The Efficiency Expert

By Edgar Rice Burroughs

Page 27

becoming a quitter.

He noticed as he waited on her that she seemed to be appraising him very
carefully, and at times there was a slightly puzzled expression on her
face, but evidently she did not recognize him, and finally when she had
concluded her purchases he was disappointed that she paid for them in
cash. He had rather hoped that she would have them charged and sent,
that he might learn her name and address. And then she left, with Jimmy
none the wiser concerning her other than that her first name was
Elizabeth and that she was even better-looking than he recalled her to
have been.

"And the girl with her!" exclaimed Jimmy mentally. "She was no slouch
either. They are the two best-looking girls I have seen in this town,
notwithstanding the fact that whether one likes Chicago or not he's got
to admit that there are more pretty girls here than in any other city in
the country.

"I'm glad she didn't recognize me. Of course, I don't know her, and the
chances are that I never shall, but I should hate to have any one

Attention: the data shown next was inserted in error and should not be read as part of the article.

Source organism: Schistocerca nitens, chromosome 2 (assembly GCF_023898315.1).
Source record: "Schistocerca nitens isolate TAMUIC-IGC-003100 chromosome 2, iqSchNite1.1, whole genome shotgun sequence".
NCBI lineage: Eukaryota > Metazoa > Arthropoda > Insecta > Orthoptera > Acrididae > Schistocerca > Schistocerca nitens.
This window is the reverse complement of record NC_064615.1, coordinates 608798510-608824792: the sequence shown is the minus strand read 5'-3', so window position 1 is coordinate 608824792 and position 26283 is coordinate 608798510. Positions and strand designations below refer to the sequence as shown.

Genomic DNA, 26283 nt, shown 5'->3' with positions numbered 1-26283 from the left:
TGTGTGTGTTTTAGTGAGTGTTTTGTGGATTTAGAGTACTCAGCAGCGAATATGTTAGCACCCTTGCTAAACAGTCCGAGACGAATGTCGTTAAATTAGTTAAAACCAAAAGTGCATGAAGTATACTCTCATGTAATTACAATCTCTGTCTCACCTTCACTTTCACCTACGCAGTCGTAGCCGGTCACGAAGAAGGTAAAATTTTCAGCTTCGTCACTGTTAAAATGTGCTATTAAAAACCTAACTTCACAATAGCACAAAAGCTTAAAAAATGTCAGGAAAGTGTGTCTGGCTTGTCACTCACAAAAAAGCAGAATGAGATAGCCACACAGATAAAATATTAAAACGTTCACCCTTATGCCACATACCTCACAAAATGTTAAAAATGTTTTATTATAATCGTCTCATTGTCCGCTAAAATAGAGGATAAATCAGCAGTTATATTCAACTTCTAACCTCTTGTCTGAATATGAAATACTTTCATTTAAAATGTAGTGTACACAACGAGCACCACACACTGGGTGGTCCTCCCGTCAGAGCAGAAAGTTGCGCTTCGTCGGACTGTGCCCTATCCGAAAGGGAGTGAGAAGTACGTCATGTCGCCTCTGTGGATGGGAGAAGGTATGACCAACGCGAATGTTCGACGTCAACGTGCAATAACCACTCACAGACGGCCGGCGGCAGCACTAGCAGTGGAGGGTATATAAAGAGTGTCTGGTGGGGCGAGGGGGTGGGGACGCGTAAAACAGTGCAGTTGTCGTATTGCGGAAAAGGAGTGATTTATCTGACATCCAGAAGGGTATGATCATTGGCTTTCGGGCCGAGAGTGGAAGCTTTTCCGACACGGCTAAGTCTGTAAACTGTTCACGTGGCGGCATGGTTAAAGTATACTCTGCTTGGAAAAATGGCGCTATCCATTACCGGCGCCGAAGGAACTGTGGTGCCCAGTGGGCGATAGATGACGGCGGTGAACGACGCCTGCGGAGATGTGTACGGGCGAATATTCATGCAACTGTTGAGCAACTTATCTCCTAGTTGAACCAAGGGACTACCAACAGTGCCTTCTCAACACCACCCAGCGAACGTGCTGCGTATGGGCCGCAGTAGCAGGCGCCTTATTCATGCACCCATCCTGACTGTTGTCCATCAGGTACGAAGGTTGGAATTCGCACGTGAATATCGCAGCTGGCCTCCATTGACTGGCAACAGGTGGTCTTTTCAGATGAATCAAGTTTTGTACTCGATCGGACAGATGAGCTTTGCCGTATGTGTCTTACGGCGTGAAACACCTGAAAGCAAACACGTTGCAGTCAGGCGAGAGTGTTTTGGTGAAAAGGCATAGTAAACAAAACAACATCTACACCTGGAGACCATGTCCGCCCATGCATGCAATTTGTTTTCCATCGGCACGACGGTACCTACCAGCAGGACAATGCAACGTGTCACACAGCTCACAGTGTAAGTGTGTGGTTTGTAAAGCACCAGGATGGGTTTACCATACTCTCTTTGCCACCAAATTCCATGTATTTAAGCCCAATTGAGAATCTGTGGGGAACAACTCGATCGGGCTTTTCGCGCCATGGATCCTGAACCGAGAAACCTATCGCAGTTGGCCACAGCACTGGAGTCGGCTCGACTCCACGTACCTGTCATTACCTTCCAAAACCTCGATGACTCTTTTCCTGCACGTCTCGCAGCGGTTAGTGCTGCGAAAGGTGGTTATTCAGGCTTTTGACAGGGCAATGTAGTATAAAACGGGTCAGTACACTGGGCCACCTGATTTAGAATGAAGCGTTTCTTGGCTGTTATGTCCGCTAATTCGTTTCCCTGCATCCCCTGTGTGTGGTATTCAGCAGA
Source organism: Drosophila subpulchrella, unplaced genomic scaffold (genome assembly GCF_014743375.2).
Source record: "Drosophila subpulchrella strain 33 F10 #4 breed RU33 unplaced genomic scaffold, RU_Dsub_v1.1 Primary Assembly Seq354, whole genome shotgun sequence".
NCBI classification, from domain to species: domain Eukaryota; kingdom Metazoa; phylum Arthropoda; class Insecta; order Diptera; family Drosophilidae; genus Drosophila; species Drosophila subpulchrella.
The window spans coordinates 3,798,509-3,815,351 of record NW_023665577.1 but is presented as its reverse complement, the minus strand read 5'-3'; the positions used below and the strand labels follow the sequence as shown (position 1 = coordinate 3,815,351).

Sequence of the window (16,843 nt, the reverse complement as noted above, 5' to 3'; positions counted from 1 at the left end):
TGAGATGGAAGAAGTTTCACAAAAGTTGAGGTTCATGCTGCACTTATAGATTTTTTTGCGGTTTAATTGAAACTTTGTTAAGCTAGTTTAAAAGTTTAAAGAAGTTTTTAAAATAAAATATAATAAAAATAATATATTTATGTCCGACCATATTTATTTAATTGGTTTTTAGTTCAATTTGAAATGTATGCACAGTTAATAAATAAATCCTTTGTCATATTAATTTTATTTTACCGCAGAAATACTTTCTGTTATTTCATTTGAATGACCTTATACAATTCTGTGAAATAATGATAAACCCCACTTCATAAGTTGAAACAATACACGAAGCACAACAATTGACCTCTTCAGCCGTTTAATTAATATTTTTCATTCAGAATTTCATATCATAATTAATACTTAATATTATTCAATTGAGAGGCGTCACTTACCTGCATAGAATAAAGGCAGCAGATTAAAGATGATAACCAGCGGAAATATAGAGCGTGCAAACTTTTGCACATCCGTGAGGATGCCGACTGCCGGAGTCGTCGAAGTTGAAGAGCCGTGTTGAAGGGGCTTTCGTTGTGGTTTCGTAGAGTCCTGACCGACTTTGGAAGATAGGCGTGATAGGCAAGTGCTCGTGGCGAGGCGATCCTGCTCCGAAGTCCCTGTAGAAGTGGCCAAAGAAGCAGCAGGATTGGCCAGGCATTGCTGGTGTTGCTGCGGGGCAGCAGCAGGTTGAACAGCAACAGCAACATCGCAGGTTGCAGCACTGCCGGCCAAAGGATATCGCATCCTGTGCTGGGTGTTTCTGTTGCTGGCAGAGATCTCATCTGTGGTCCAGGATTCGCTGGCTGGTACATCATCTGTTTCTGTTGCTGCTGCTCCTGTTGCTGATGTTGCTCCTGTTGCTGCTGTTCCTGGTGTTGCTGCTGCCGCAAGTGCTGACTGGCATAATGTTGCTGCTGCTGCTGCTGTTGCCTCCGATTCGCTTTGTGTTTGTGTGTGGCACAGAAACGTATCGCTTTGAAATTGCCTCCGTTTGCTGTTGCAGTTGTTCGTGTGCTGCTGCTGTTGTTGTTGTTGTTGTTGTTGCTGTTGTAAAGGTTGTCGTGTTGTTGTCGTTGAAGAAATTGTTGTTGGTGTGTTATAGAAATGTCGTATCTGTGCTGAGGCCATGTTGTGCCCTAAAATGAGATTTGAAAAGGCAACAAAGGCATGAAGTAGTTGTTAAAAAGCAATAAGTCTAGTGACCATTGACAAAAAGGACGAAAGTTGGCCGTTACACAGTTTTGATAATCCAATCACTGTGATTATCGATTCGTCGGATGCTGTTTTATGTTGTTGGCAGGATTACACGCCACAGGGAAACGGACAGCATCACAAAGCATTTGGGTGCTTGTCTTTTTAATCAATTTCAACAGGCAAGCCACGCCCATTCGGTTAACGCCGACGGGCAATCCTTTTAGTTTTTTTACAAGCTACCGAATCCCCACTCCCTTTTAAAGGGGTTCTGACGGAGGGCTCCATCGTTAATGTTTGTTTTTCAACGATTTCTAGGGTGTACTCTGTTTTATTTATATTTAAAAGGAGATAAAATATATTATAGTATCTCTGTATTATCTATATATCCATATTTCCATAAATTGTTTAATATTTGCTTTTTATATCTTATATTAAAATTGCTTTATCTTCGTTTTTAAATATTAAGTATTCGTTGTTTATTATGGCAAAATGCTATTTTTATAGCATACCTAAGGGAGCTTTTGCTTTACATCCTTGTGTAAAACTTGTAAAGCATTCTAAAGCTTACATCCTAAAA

recognize me here, or hereafter, as that young man at the stocking
counter. Gad! but it's beastly that a regular life-sized man should be
selling stockings to women for a living, or rather for a fraction of a
living."

While Jimmy had always been hugely disgusted with his position, the
sight of the girl seemed to have suddenly crystallized all those weeks
of self-contempt into a sudden almost mad desire to escape what he
considered his degrading and effeminating surroundings. One must bear
with Jimmy and judge him leniently, for after all, notwithstanding his
college diploma and physique, he was still but a boy and so while it is
difficult for a mature and sober judgment to countenance his next step,
if one can look back a few years to his own youth he can at least find
extenuating circumstances surrounding Jimmy's seeming foolishness.

For with a bang that caused startled clerks in all directions to look up
from their work he shattered the decorous monotone of the great store by
slamming his sales book viciously upon the counter, and without a word
of explanation to his fellow clerks marched out of the section toward
the buyer's desk.

"Well, Mr. Torrance," asked that gentleman, "what can I do for you?"

"I am going to quit," announced Jimmy.

"Quit!"' exclaimed the buyer. "Why, what's wrong? Isn't everything
perfectly satisfactory? You have never complained to me."

"I can't explain," replied Jimmy. "I am going to quit.

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